National team manager Alberto Zaccheroni will be without two of his most important players when Japan attempts to book its ticket to the 2014 World Cup against Jordan next Tuesday, but the Italian still has enough quality in reserve to get the job done.

Japan can make sure of its place at a fifth consecutive finals with a win in Amman, with a draw also enough if group rivals Australia and Oman share the spoils in their match earlier the same day. Zaccheroni’s side will have to do without left back Yuto Nagatomo and attacking talisman Keisuke Honda, however, with a knee injury ruling out the former and the latter described by his club, CSKA Moscow, as being “unwell.”

Having deployed a variety of personnel throughout the course of the campaign, though, Zaccheroni will surely feel confident in his options.

Honda’s absence through injury for the first round of qualifiers initially caused a headache with neither Yosuke Kashiwagi nor Makoto Hasebe proving an adequate replacement, before Kengo Nakamura stepped in to make the central attacking midfield deputy role his own. The thought of moving Shinji Kagawa across from his usual position on the left may be tempting, but with the opportunity to become the first team to qualify for the second World Cup running, the manager is unlikely to experiment.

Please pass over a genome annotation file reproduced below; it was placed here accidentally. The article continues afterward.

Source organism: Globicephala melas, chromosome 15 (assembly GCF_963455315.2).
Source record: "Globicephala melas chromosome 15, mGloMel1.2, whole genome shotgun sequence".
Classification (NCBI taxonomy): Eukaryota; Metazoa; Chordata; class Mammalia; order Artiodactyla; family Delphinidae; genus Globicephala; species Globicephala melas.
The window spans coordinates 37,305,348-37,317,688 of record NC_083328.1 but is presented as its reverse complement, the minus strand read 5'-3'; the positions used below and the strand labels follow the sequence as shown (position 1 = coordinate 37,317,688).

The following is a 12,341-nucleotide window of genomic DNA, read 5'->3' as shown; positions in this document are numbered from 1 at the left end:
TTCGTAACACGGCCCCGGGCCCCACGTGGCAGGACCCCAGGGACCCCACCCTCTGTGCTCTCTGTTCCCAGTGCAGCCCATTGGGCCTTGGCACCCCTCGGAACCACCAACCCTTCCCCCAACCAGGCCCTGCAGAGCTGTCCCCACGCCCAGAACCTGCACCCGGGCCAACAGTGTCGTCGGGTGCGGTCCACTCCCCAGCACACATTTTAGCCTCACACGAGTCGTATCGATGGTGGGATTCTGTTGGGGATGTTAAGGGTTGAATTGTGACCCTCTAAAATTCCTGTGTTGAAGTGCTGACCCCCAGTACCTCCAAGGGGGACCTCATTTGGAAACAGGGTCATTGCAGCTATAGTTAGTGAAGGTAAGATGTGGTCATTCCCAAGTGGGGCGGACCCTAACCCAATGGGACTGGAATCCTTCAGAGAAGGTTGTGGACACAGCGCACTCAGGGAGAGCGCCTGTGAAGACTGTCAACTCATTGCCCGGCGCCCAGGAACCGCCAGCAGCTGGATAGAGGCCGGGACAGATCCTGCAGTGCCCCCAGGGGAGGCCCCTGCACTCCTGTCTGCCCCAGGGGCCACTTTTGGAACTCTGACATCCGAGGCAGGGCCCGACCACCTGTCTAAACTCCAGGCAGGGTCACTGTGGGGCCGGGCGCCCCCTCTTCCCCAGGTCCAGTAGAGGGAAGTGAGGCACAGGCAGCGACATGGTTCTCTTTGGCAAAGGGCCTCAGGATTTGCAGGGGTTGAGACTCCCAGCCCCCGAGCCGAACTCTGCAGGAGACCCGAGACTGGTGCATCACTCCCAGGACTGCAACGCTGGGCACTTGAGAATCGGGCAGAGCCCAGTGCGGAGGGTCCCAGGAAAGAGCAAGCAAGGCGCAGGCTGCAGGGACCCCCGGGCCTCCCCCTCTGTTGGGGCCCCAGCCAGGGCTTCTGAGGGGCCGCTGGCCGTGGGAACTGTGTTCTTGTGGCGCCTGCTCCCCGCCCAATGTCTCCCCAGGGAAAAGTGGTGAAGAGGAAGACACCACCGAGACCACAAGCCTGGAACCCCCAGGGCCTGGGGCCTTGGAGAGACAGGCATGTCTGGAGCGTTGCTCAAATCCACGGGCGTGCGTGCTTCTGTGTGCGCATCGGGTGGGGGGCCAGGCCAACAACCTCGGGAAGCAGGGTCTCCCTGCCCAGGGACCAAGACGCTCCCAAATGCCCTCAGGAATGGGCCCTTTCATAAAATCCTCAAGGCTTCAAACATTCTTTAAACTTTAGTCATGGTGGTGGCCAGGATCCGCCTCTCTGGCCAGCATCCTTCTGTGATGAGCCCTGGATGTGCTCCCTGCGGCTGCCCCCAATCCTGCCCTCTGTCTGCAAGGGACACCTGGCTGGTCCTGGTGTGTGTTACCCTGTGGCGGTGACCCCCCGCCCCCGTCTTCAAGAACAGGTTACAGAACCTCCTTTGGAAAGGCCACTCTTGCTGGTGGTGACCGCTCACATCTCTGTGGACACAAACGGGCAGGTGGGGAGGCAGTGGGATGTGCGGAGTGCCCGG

That makes Nakamura a likely starter and the always-reliable Yuichi Komano the obvious choice to replace Nagatomo, but if everything goes according to plan against Jordan, there will be plenty of time to explore new possibilities over the year ahead. Zaccheroni is, of course, unlikely to instigate drastic reform with his team playing so well, but flaws still remain and last October’s 4-0 friendly defeat to Brazil gave an insight into his plans to deal with them.

The manager’s search for a striker of genuine prolific quality has fallen on familiar barren ground, with neither Ryoichi Maeda, Mike Havenaar nor Tadanari Lee looking capable of making the difference against top-class opposition. Zaccheroni’s solution against Brazil was to play Honda at the point of the attack, but although the 26-year-old’s power and technique make him a good fit for the role, his talents are arguably better utilized elsewhere.

Previous manager Takeshi Okada made it clear where he stood on the matter when he fielded Honda up front for every one of Japan’s games at the 2010 World Cup, and where Zaccheroni chooses to use his star player in Brazil could ultimately be the decision that comes to define his tenure.

The time for adjustments will come after qualification has been achieved, however, and there is no guarantee that the Jordanians will allow that to happen on Tuesday. Japan’s 6-0 victory over the same opponent last June may suggest another whitewash, but Middle Eastern teams have often proved tough nuts to crack on home soil.

Japan’s progress through the qualifiers has been so smooth that it can become easy to undervalue the achievement, but a fifth consecutive World Cup appearance would be a truly impressive feat for a nation that had previously failed to manage even one.

That is testament to the progress the Japanese game has made, but with higher standards come higher expectations, and simply making up the numbers in Brazil is not an acceptable option.

Qualification is only the beginning.

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